BBSRC Portfolio Analyser
DMMCore: Data and Model Management Core for ERASysAPP & Europe
Principal Investigator / Supervisor
Professor Carole Goble
Professor Jacob Snoep
The University of Manchester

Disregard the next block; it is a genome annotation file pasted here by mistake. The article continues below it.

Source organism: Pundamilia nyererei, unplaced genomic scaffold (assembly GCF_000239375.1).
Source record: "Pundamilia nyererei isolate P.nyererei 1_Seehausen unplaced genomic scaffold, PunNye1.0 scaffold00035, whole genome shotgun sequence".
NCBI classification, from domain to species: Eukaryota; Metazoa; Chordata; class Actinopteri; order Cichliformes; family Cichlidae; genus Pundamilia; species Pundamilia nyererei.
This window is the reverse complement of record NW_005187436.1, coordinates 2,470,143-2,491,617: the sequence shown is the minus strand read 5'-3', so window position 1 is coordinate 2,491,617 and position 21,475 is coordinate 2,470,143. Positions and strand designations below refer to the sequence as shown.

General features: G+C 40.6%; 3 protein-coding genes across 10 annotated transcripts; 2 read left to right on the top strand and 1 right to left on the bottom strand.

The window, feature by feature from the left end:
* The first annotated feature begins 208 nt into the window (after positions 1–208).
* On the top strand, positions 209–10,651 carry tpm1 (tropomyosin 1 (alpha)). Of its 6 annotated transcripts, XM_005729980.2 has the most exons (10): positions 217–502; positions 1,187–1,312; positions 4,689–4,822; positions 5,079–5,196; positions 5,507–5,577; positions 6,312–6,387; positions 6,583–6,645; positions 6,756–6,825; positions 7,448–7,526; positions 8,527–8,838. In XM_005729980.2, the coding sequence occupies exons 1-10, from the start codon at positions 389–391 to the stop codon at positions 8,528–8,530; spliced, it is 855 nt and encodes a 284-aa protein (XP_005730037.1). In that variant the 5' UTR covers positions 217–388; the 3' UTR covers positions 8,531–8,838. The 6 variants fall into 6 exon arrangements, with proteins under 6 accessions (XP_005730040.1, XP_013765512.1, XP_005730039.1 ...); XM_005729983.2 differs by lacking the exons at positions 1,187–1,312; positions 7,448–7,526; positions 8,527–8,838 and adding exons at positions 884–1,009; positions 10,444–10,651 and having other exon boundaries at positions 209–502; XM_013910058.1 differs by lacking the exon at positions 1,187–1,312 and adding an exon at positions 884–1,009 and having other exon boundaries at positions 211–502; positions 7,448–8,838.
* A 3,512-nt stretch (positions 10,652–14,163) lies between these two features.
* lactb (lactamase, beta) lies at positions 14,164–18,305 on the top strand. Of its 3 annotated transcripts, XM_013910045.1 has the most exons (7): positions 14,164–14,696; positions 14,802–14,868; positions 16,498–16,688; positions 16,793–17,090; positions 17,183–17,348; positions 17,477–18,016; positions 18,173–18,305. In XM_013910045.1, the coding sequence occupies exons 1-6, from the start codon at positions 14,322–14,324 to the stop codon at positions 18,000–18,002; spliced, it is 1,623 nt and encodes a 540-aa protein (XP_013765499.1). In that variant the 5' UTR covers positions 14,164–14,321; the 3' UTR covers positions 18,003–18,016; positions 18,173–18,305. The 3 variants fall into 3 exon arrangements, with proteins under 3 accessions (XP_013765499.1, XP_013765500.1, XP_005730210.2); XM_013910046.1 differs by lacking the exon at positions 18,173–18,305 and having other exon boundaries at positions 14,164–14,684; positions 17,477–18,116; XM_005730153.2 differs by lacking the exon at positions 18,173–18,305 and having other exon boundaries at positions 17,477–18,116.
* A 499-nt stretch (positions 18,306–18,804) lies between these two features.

In the course of the ERA-Net EraSysAPP and European research infrastructure project ISBE, three national funding agencies have agreed to support a Data and Model Management Core Project - DMMCore - for the European life science research community. This joint action aims at establishing an internationally sustained Data and Model Management service to the European systems biology community seeded by research projects funded by ERASysAPP. Previous funding programs (SysMO and SystemsX.ch) dedicated support projects (SysMO-DB and SyBIT) have been set up to create the necessary tools and resources, and to interact with the research projects to assure proper data and model management. We are building on the experience and expertise of those projects to: 1) Develop a standards-based Data and Model Management Platform by combining the openBIS and SEEK platforms (openSEEK) with a Core Tool Pool of community software and archives. 2) Establish a sustainable European infrastructure using the platform, including a community Facility called EuroSEEK to host projects that do not want to operate their own local openSEEK platform. We will establish a Data & Model Management Network of community actions of experts, users and developers, sustainability mechanisms for the EuroSEEK Facility that federates national activities in countries in addition to the DMMCore countries; and a SysBioDMM Foundation to manage future membership funding of the resources and the community networks. We will actively engage in standards and work with standards and policy setting organisations. 3) Provide support and operations for the EraSysAPP projects seeding the European Infrastructure including: support for projects to found their local data management solution based on openSEEK and project-specific data analysis pipelines; a Support Team for technical curation, policy making, advice and training; and a PALs focus group of project representatives to work with the delivery team.